Scarcely a quarter of a century has passed since the Chinese wall of seclusiveness, self-conceit, and contemptuous hate of foreigners began to be broken down. The iniquitous opium war with Great Britain resulted in the treaty of August 29th, 1842, opening four ports additional to that of Canton to foreign trade, which was- followed by another treaty with the United States in 1S44, according still greater advantages than had been obtained by the British. This concession extorted from the Chinese by the fear with which the capture of the suburbs of Canton, of Amoy, and of Ningpo, and the irresistible progress of the British force till Nanking was threatened, had inspired them, was but the first effective blow against this self-conceit and seclusiveness; and was followed by the Anglo-French invasion, which, by a formidable demonstration before Peking itself, wrung from the Chinese Emperors the treaties of 1858 with the western powers. This is the epoch of the effectual breaking down of this old barrier to progressive China. It is the epoch of a new impulse in the whole interior life of China. The lesson had been learned that there was a better civilization, more powerful governments, higher intelligence, more advanced arts, higher, richer culture every way among the long despised barbarians; and the desire is awakened not only of a freer commerce with other nations, but of the introduction of the arts, the sciences, the culture generally of the West. The mind of China is revolutionized. A new spirit takes possession. In the city of Peking itself, an imperial college, manned by western scholars and teachers, is established for the instruction of the Chinese in foreign science and arts. The government enters into the circle of nations, and under the lead of an American diplomatist forms commercial treaties of the liberal type of the West with all its leading powers. The change of the last quarter century in Chinese ideas, and the consequent change in the whole direction of its pursuits and destiny, is most wondrous. It is such a renaissance as can hardly bo paralleled in history. And a most noticeable feature in this wonderful change is, that'the people of the United States seem to have furnished the warmth and the light in which this new life has started. In every movement, even where the British, or the French, or the Russians have been the active instruments of change, the results attained have all borne a strikingly American character and bearing, overshadowing and ontreaching all others. All the movements of the last twenty-five years show most clearly tiiat America is selected by providence to be the cynosure of the future destiny of China.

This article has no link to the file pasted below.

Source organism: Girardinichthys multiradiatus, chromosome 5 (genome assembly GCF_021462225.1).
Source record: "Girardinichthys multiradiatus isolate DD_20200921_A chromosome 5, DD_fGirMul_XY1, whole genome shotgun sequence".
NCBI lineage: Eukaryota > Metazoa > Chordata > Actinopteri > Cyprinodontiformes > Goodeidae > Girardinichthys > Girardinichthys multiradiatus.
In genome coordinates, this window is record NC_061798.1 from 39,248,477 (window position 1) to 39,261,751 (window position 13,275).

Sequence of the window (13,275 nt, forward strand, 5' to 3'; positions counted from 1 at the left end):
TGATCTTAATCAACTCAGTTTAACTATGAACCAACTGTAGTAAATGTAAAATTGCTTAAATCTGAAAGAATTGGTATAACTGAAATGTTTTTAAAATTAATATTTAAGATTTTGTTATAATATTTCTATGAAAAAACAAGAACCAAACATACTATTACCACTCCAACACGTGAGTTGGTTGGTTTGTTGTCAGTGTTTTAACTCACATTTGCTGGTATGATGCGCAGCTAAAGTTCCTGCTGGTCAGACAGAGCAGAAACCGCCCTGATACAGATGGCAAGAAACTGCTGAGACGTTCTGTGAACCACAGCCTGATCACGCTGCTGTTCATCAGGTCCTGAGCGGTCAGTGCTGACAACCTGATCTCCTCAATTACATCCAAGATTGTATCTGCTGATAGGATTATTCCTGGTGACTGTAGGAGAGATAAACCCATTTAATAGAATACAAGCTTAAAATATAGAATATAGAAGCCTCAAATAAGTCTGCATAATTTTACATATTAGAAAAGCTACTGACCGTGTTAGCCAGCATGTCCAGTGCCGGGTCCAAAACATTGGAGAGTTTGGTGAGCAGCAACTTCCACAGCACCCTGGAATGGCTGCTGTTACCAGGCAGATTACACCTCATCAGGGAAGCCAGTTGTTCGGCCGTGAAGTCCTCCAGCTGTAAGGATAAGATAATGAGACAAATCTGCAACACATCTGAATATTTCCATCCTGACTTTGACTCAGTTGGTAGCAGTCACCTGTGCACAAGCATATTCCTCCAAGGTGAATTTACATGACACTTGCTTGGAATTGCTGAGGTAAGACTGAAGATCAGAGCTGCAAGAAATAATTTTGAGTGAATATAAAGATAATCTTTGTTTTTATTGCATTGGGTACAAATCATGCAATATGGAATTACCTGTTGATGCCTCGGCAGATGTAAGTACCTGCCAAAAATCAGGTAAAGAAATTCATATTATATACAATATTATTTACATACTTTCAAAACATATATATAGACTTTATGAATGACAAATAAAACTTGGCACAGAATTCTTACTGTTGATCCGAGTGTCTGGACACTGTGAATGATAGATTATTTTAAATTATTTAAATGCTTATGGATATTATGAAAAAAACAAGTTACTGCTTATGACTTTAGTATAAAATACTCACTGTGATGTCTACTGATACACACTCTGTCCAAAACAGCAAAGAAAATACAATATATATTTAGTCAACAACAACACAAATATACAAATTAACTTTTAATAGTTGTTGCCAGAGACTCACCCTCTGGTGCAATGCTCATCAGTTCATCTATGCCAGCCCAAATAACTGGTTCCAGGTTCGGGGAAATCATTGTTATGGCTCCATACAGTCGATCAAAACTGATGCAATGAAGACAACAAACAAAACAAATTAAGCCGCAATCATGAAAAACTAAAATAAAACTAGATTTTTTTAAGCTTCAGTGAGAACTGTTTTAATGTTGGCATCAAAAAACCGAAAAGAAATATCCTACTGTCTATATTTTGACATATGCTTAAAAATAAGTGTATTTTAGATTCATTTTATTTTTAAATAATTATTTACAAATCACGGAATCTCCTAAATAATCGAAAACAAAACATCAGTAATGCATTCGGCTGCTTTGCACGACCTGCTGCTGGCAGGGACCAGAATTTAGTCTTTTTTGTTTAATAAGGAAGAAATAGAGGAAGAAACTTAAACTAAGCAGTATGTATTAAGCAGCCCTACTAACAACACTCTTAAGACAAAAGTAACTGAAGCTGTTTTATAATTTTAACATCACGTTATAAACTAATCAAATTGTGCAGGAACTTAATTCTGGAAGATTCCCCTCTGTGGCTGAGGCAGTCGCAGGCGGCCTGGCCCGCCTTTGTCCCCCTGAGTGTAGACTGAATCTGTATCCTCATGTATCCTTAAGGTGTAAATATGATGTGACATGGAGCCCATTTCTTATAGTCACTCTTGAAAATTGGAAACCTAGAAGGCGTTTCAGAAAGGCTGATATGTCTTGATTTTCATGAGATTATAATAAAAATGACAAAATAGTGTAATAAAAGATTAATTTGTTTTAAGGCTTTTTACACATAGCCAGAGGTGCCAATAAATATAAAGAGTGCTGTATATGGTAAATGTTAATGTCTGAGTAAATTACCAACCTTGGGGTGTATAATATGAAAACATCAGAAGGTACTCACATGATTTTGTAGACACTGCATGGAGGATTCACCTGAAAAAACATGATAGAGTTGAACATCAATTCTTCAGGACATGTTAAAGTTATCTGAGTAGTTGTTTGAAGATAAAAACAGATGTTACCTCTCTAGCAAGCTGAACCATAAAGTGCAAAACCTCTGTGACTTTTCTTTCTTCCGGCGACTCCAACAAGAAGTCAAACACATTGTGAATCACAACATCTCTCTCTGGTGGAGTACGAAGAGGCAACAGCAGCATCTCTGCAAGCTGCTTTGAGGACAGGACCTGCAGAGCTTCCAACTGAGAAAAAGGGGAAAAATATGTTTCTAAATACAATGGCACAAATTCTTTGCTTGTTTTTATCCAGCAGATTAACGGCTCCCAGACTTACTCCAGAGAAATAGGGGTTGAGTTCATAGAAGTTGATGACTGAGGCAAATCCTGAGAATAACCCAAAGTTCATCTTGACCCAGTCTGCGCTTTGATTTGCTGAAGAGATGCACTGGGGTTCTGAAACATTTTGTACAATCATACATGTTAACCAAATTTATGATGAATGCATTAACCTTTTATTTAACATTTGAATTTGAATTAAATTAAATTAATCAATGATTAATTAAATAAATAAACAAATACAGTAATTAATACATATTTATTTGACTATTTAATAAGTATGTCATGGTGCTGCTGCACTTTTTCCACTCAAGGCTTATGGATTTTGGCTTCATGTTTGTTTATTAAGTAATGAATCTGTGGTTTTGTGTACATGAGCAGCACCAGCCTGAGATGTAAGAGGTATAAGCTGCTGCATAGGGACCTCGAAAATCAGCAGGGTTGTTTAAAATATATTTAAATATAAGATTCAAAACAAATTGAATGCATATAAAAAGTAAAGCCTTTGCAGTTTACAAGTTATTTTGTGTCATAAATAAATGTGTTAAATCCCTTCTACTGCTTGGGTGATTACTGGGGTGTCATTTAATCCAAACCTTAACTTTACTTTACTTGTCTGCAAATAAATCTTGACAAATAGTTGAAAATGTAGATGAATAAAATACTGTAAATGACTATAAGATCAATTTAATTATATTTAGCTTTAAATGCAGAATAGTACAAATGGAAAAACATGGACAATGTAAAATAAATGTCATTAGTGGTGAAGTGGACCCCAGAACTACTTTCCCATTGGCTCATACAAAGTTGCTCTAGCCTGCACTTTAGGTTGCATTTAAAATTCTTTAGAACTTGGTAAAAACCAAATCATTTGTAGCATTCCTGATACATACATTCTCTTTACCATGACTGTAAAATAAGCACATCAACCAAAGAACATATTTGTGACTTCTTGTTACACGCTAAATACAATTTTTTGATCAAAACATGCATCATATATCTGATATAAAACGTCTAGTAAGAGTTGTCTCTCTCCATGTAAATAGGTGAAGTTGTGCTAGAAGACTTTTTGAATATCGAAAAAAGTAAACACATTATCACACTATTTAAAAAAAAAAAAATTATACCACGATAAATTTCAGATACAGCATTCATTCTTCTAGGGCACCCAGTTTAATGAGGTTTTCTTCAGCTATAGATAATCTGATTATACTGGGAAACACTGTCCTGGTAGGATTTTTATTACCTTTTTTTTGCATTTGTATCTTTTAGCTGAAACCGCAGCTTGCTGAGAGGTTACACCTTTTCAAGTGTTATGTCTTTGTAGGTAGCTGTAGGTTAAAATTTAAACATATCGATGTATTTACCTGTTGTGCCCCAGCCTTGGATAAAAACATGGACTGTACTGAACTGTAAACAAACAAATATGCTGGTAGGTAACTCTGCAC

Exactly fitting to this providential preparation in China, is the movement on the western continent. The Mexican war, a worthy parallel of the opium war in China, was terminated by the treaty of Guadalupe Hidalgo, in February 2d, 1848, and its result was the cession of the Pacific coast to the United States. The discovery of gold immediately after drew into the newly organized territory an immense migration from the eastern coast, as well as turned towards it Chinese cupidity and restlessness. Cities grew up as by magic; wealth accumulated; commerce flourished; and, at last, a continental railway made the communion of life, and interest, and hope, and destiny between the Atlantic and Pacific settlements complete.

But another strange event, more remarkable than all, was most divinely ordered to prepare for the coming era. The civil war originating itself in that same uurighteousness which ever keeps human society restless, resulted in establishing throughout the nation the principle of the equality before the law ot the races of men. But for this revolution, it is apparent the yellow race, like the black and the tawny races, could como in to share our political and social destinies with no promise of good to them or to us. Most gratefully do we recognize the full and final establishment of this eminently wise and humane principle, under the orderings of an ever watchful providence, just at this crisis of our history.

Not less suggestive and interesting are the characteristics of the races that now begin to mingle. They are the two most advanced, or, shall we say, least degenerate races of the whole human family. The great Caucasian group is well represented